What should we do with pieces of the past? Do they belong to that past, to the present, or to the future? Should they be preserved or allowed to deteriorate and disappear?
Best-selling author Craig Childs raised those questions March 26 during a talk at the Sunflower Theatre, a new performing- arts venue in downtown Cortez. The sold-out event was a fundraiser for both the theatre and Friends of Cedar Mesa, a nonprofit in southern Utah.
The author of more than a dozen books about archaeology and the natural world, including “House of Rain,” “Finders Keepers,” “The Secret Knowledge of Water,” and most recently, “Apocalyptic Planet,” Childs now lives in San Miguel County, Colo., near Lone Cone and Norwood. He said the trip down Lizard Head Pass into Montezuma County is “powerful” to him because of landmarks such as Mesa Verde and the Sleeping Ute. The landscape is rich with ghosts, he said, and he enjoys thinking of all the stories that linger.
“How do we live with these ghosts?” he asked. “Because they’re all around us. I could feel it coming down here today.”
Living with ghosts – or, more particularly, with the artifacts they’ve left behind – has always been a thorny question in the Four Corners. It’s one that Childs addressed in “Finders Keepers,” and he revisited it during his talk in Cortez.
Although he describes himself as a “groupie to archaeologists,” he has qualms about the idea of excavating ancient sites and removing their contents, taking them to museums to be displayed or merely stored and studied. (It should be noted that modern-day archaeology is less intrusive than it used to be, and excavation can be done with non-invasive instruments that leave sites intact.)
He described being surrounded by pre-Columbian vessels during a visit to the Peabody Museum at Harvard. The curator told him they needed more space in order to display new things, and that the ceramics were going to be taken down and sent to smaller facilities around the Boston area. Childs found himself wondering, “Why are we gathering every little thing?”
People today, he said, act “as if history was all over” and we have reached the apex of human development. “We’re going to gather everything up as if this were the pinnacle of time. It’s not.”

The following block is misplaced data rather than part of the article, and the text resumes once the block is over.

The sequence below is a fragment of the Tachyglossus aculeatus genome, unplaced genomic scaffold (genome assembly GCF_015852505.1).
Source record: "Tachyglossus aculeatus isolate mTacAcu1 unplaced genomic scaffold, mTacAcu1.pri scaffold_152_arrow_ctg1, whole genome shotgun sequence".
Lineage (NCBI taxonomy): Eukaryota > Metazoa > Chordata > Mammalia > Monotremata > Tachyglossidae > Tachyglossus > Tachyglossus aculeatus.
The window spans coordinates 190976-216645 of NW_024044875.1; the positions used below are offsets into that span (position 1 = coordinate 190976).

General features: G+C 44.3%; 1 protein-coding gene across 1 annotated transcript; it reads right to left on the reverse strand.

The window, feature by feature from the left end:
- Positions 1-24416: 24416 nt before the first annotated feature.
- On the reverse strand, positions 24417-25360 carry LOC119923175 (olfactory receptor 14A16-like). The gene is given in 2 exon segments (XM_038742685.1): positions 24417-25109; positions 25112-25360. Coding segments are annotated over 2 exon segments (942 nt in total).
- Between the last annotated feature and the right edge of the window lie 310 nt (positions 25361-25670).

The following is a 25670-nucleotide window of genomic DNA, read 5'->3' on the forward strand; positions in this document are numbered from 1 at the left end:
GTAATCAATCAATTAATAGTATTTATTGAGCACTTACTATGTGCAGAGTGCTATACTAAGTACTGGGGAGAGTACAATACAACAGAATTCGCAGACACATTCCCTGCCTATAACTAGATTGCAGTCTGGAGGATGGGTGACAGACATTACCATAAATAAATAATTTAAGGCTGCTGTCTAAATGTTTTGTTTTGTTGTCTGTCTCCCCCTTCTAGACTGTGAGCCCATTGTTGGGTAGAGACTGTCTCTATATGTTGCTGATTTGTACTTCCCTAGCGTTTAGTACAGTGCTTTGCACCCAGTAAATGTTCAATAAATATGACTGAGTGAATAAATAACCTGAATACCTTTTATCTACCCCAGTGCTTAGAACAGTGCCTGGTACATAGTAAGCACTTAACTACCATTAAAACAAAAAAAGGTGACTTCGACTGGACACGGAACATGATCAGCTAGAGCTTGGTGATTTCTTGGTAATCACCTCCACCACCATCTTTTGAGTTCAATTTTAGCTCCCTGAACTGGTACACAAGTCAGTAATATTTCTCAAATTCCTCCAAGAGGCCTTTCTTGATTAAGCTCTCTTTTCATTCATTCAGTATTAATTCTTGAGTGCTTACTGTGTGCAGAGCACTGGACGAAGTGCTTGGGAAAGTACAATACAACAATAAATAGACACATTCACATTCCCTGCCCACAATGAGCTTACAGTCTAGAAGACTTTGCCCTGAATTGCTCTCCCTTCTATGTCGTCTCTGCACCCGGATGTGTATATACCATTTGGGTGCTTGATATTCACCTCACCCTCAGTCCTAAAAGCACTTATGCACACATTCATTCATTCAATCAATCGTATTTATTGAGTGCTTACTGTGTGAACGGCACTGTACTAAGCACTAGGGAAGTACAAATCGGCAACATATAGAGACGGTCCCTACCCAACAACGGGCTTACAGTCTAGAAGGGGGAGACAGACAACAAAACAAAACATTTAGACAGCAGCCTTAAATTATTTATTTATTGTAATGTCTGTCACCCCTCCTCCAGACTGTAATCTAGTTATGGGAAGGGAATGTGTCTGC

Rather, he said, we are part of a continuum, and our stories will eventually blend with those of the people who came before us and be lost as new people create new stories.
In Vancouver, British Columbia, he said, he found an old building with broken windows, hardly better than a garage, hidden in the woods. Inside were stacked ancient totem poles owned by a museum. Again, he wondered, “What’s the plan here?”
He described a display at another museum in which two artifacts were housed carefully in a case in a drawer, each resting separately in a padded container. He asked the curator if he could pick them up and lay them across each other, because that was how they had been found when excavated, and the curator let him do it, but then they were returned to the drawer, contrary to their ancient ceremonial layout.
“The ceremony is now about Styrofoam and how they fit in a drawer,” Childs said. Museums are beautiful, he added, but at some point you wonder, what are we still trying to understand?
When he finds an artifact on one of his frequent expeditions into the desert, Childs prefers to leave it in place. This concept of the “outdoor museum” is one that has been discussed and advocated by many, including local author Fred Blackburn. However, it has its detractors.
An archaeologist in Phoenix told Childs that he was basically a vandal because he leaves important artifacts on site, “to be destroyed, stolen, whatever.”
“I get what he’s saying,” Childs said. “We’re trying to hold on because we lose so much. We lose stuff all the time. How many ancient sites will be lost in the next 10 years to bulldozers?”
And yet it isn’t possible to retain everything from the past. Childs said he likes the idea of things eventually vanishing, because that’s part of the natural process. “How long can you hold on to history?”